“New filmmakers are very excited all the time and push boundaries. I want to be inspired and buck the system and do things as different as I can.”
There was a palpable feeling of excitement and anticipation as NFTS students welcomed Oscar nominated director, M. Night Shyamalan to deliver a masterclass after a special preview of his new film Glass at Picturehouse Central in London. Glass is the third film in a trilogy that started with Unbreakable and then Split. Glass brings together the narratives from the first two films and the three main characters played by Bruce Willis, James McAvoy and Samuel L Jackson.
The new cohort of the NFTS Diverse Directors Workshop, which is sponsored by Walt Disney Motion Pictures UK, were invited to attend the session, which was the first of a number of Disney masterclasses to take place for NFTS students this year.
The session was hosted by NFTS director, Jon Wardle, who asked Night about his focus on belief versus doubt as the film’s central theme. According to Night, each scene in films he admires is about that film’s central theme: “For example, each scene in Kramer versus Kramer is about the lack of relationship and connections between the family members.” From the opening scene in Glass where you see a guy who believes he is super strong punching another guy, the theme of belief versus doubt is introduced. Throughout the film, the viewer is encouraged to ask whether there is something inside of us that is special or powerful.
Jon then asked Night about his approach of hiring crew members who had never previously worked on feature films. To this, Night said: “I made the decision to work on smaller budget movies, which means you have to work within certain constraints. It means you can’t afford the best DP in the world, such as Roger Deakins.” At this point, Jon interjected to let Night know that Roger is an NFTS graduate! Continuing, Night said: “For me, rather than going to the middle group, I went to people like you guys just out of film school. I found films recent film school graduates had made and then called them up to meet for a drink. That’s how I found my cinematographer, Mike Gioulakis who was DP on Split and Glass. Glass was also the first feature film for the composer and editor. I see it a bit like the older vampires meeting the young vampires in Interview With a Vampire! The ‘young vampires’ i.e. new filmmakers are very excited all the time and push boundaries. I want to be inspired and buck the system and do things as different as I can.”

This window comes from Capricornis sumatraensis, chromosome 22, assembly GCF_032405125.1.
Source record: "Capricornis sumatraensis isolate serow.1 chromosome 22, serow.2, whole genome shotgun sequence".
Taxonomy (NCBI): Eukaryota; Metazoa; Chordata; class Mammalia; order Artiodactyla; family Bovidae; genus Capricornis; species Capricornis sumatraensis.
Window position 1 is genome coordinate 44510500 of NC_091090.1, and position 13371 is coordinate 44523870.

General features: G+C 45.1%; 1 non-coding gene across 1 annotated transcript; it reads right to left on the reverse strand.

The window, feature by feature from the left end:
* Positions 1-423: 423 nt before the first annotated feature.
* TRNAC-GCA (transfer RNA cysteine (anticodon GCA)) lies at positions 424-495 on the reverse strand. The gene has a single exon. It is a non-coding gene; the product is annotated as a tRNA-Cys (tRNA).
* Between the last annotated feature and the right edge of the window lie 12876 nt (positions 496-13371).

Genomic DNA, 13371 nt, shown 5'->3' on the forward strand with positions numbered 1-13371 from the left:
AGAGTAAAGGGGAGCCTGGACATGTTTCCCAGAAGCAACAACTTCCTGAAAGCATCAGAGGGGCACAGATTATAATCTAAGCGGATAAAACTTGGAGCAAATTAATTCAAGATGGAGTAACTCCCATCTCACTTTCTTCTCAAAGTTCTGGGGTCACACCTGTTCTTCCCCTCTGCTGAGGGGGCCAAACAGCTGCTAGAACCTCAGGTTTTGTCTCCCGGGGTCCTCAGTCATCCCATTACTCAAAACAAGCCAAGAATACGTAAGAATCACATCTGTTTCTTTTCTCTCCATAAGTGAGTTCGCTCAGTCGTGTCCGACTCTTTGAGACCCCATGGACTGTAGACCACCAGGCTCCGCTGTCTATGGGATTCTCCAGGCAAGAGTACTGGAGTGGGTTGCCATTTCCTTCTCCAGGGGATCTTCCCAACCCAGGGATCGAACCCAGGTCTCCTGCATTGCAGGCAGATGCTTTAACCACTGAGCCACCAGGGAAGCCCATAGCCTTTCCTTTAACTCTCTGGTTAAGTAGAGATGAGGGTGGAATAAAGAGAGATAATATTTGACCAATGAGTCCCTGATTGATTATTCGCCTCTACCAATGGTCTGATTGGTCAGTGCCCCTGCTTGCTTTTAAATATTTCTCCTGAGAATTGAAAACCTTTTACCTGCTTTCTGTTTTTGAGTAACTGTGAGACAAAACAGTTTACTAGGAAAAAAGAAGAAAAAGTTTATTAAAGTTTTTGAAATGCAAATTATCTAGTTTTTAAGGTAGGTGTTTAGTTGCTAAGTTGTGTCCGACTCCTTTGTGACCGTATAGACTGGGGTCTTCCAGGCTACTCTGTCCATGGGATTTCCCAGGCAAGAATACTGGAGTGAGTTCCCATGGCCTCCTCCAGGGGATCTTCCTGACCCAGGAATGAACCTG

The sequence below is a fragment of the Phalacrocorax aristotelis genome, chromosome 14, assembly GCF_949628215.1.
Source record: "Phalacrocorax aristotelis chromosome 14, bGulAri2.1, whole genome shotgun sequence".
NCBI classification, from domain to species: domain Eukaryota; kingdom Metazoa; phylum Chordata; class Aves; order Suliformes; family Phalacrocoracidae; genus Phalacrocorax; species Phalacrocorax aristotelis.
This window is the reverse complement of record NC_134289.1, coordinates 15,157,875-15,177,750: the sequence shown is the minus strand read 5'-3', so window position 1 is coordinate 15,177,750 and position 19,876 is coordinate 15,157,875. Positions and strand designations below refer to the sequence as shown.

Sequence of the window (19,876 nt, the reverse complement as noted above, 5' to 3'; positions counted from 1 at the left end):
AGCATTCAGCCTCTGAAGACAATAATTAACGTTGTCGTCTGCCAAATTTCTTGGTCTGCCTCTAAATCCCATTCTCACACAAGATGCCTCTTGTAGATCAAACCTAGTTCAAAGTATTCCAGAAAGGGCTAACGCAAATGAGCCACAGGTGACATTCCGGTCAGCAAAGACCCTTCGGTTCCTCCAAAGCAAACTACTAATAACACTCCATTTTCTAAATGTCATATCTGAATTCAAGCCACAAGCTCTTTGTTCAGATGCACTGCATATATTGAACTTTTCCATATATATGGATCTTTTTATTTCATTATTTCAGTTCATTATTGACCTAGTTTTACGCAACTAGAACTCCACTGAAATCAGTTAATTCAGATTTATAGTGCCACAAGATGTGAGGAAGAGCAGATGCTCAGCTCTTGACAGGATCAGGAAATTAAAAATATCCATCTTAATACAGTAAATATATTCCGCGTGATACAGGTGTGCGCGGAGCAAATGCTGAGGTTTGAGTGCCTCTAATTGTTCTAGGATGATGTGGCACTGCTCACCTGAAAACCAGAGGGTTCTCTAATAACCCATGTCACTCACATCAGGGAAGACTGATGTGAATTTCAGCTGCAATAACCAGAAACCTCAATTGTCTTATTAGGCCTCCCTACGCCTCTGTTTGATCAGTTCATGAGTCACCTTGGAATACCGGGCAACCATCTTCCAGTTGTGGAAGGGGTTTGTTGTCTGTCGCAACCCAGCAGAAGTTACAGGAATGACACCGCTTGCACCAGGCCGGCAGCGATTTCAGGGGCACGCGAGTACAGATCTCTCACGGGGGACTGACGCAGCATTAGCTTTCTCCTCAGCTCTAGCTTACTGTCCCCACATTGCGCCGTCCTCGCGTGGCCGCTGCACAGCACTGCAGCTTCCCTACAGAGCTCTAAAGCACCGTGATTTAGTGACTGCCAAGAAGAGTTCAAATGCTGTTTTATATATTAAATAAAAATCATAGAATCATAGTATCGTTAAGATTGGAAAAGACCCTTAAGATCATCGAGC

Night relayed a story about how his composer, West Dylan Thordson showed particular dedication by recording the music for Glass in the asylum in the middle of the night after shooting had finished for the day: “For him, it’s truth; non-sampled, emotional veracity.”
One of the students asked what rules of engagement Night follows when embarking on his “realistic and grounded” films. Night replied: “For Unbreakable, I posed the question, ‘What if Marvel was real?’ It’s a tricky thing to balance. Films are mostly either set in reality or fantasy worlds but for Unbreakable, the viewer has to adjust to a strata in between and that balance is very hard to get. I give the viewer just enough science to get to that place. For example, people with Dissociative identity disorder (DID) can change blood character, eye colour and cholesterol levels. I just add one more thing like the ability to bench press a car to push the boundaries of logic. The viewer reacts to consistency – every tone will work and the viewer can suspend belief if you can hold the tone throughout.”
Glass is out in cinemas in the UK from the 18th of January.